Crime & Courts

Online friends heard shots fired in double homicide from hundreds of miles away

Six hundred miles away from Wichita, a Houston man playing video games in an online group apparently heard the gunshots that killed a Wichita man and his mother this past weekend.

This is his story:

It was a Saturday night video game with three to four players engaging online up to thousands of miles apart, with one in Canada. They could hear, but not see, one another.

One of the players dipping in and out of the gaming that night was Cody Ha, a 23-year-old Wichita man, who lived with his mother, 62-year-old Huong Pham. Another player was Ashley Martinez of Houston, Texas. The players are friends.

It was around 10 when Martinez said he and the others heard popping noises, so loud it hurt his ears under the headphones. The players started asking one another whether they were gunshots. They heard at least two shots from what sounded like a handgun.

They thought they might be overreacting, “because you don’t expect to hear that,” Martinez said.

The players called Ha’s number. The could hear it ringing and ringing.

Wichita police identified Huong Pham, 62, and Cody Ha, 23 who were found dead late Saturday on the 7500 block of East Huntington.

Martinez said he could hear Ha’s sister finding the bodies. “She was panicking. … she was on the phone. She said she didn’t want to touch them. She said she didn’t feel safe.”

Early the next morning, Martinez said, he and a friend had a online chat with a Wichita police detective so they could share what they heard. “We told him exactly what we heard on our end.” The detective said he would let them know if investigators needed anything else.

A second person who frequently played video games with Ha said that sometimes Ha’s playing was interrupted by someone at the front door.

Tommy Ong, a longtime friend of Ha’s, said Ha told him during the games that people traveled to the house on Huntington to buy prescription drugs.

Police said that Ha’s sister returned home late Saturday night, and found her brother and mother covered in blood and unconscious. Police have not disclosed a possible motive and are seeking tips to help solve the crimes.

Neighbors who live near the house where Pham and her son were slain said they noticed different cars frequently arriving and leaving from the house. “There was definitely more traffic there than anywhere else in the neighborhood,” one neighbor said. The neighbors asked not to be identified, citing safety concerns.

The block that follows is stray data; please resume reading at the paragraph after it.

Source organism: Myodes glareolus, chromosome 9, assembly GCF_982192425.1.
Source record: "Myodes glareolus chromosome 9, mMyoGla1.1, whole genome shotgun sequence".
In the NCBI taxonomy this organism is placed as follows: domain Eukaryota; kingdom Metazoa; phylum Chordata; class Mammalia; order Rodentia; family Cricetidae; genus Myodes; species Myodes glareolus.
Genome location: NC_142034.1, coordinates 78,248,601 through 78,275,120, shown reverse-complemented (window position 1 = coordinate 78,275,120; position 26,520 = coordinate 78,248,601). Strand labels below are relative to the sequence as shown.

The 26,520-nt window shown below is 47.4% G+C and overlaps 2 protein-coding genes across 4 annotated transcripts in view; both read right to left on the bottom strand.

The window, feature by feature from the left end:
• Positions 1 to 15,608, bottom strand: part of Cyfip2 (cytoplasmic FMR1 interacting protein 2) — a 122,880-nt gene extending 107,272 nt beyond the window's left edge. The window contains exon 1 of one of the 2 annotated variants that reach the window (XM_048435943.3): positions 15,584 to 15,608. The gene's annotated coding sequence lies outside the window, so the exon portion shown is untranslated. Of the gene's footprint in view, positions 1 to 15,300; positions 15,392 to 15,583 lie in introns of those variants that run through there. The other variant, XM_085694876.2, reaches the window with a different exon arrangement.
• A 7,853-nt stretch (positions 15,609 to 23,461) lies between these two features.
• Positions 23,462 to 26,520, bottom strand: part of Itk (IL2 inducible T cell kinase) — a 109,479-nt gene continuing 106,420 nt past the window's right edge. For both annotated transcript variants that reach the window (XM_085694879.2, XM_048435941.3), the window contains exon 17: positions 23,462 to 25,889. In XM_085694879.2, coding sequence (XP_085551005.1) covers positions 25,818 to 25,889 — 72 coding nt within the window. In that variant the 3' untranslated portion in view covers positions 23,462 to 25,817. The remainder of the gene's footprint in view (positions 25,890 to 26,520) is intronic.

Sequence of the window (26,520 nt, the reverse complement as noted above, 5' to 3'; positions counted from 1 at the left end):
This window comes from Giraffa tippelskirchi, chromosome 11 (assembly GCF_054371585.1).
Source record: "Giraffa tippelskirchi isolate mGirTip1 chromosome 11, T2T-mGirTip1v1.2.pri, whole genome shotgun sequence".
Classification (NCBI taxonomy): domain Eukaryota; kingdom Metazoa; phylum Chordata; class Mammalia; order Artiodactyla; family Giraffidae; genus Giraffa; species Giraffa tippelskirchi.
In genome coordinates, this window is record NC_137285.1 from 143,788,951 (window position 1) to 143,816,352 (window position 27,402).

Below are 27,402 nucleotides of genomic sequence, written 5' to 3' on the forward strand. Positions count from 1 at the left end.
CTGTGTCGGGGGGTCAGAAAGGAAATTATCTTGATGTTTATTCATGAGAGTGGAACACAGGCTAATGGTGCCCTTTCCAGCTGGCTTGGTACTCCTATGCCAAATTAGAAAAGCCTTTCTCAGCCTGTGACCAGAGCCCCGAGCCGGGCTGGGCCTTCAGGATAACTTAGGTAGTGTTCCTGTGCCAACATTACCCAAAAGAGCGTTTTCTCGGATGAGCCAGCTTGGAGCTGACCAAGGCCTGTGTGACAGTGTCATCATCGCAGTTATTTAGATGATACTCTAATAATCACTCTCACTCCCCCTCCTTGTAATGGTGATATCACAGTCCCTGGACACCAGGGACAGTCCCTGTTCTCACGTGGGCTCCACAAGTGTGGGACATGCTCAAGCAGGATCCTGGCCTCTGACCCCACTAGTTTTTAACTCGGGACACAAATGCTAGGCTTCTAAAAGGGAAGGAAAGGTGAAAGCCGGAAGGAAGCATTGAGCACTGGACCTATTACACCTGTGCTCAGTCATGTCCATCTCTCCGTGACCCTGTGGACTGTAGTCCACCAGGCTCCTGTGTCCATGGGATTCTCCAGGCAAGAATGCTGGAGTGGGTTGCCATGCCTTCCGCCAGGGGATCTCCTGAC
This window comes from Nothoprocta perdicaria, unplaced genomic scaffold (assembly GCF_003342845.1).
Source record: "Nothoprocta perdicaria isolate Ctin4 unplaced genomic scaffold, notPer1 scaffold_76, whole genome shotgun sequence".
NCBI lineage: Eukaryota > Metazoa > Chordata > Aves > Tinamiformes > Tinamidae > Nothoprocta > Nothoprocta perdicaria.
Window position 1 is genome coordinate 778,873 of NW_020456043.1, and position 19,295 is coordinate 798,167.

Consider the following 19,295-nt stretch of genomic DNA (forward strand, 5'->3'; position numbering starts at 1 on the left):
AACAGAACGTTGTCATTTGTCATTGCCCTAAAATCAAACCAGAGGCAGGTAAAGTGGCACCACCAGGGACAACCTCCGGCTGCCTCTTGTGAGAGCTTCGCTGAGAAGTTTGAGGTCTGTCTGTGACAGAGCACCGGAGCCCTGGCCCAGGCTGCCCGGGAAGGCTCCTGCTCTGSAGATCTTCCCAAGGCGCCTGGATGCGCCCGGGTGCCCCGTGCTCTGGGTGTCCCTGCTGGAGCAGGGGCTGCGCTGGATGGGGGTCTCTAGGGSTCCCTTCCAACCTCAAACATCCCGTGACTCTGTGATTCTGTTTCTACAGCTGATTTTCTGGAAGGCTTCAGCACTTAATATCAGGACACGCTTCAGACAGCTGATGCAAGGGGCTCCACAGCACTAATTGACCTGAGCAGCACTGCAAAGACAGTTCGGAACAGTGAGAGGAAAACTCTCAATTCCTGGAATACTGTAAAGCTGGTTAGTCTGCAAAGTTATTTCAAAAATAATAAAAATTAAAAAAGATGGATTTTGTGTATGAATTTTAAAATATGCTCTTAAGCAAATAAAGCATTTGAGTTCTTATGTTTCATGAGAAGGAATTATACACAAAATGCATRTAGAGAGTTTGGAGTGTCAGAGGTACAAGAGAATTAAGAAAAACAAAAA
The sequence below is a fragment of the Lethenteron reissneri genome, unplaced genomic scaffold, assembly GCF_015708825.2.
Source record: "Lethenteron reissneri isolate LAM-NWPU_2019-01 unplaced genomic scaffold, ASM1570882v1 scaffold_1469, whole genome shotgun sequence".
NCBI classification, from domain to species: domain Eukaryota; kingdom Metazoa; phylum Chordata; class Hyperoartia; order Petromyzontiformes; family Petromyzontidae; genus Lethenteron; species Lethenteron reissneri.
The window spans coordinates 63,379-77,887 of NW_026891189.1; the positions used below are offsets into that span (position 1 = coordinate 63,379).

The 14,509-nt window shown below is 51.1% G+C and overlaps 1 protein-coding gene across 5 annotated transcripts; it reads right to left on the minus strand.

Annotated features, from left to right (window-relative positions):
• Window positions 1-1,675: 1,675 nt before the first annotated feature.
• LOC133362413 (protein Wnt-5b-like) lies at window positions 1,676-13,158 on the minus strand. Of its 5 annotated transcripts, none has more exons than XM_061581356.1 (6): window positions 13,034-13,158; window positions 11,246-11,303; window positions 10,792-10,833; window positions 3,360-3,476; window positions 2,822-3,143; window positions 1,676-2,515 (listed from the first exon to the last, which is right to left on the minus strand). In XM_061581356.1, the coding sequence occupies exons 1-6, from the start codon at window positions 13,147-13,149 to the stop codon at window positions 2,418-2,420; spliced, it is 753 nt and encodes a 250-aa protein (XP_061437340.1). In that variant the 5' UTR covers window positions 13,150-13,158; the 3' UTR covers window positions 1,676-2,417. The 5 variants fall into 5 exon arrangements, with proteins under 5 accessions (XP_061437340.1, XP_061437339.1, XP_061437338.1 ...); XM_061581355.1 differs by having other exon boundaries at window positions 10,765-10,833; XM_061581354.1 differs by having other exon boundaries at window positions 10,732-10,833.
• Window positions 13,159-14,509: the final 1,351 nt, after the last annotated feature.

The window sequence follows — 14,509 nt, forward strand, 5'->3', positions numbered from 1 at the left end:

The house is on the south edge of the Rockwood neighborhood, a tightknit neighborhood north of Towne East mall that is known for its oak-lined streets, private swim club and neatly kept mid-century homes.

Ha – the 23-year-old son – is listed in property records as the owner of the home, in the 7500 block of East Huntington. The house is appraised at $233,500. The son, the daughter and their mother have lived at the address for at least 10 years, court records show.

Ha worked days at his mother’s dry cleaning business and played video games through the night, said Ong, Ha’s longtime friend.

The two young men joined in video games through an online group. The men played from different locations, but through the audio, Ong sometimes heard the doorbell ring at Ha’s house.

Ha would stop playing long enough to go to the front door. “Just give me a few minutes,” Ha would say, according to Ong.

Ha would say it was someone wanting to buy prescription meds or tablets, Ong said. It happened as recently as last week. Ha said his mother gave him a share of the proceeds, Ong said.

Ong said that he and Ha had been friends since they were children. Ha went to Southeast High School and worked in the family business, which has multiple dry-cleaning stores, Ong said. Ha mainly worked at the store on Harry near Hillside, Ong said.

Ong described Ha as easy-going. “Never seen the guy get mad.”

But Ha’s mother, Pham, has had conflicts with other people, according to Sedgwick County District Court records. It’s not clear whether those conflicts, described in court documents, had anything to do with her and her son’s deaths.

In February 2014, Pham received a temporary protection-from-stalking order when she alleged that another woman threatened her “after I talked about the money owed my family” and that the woman “hired somebody to cause me harm for $2,000.” Around the same time, someone broke windows in the family’s stores and slashed tires on her son’s car, Pham wrote in a petition.

A couple weeks before Pham sought her protective order, the woman Pham had accused alleged in a separate stalking petition that two men said “Huong Pham sent them … looking for me & and my husband. … I tried to contact Huong Pham to tell her I didn’t owe money.”

Both women’s petitions were dismissed within a couple months after no more violations were alleged, court records show.

In 2009, Pham was accused of stalking a woman, but a judge found insufficient evidence. In 2008, Pham had accused the same woman of stalking her.

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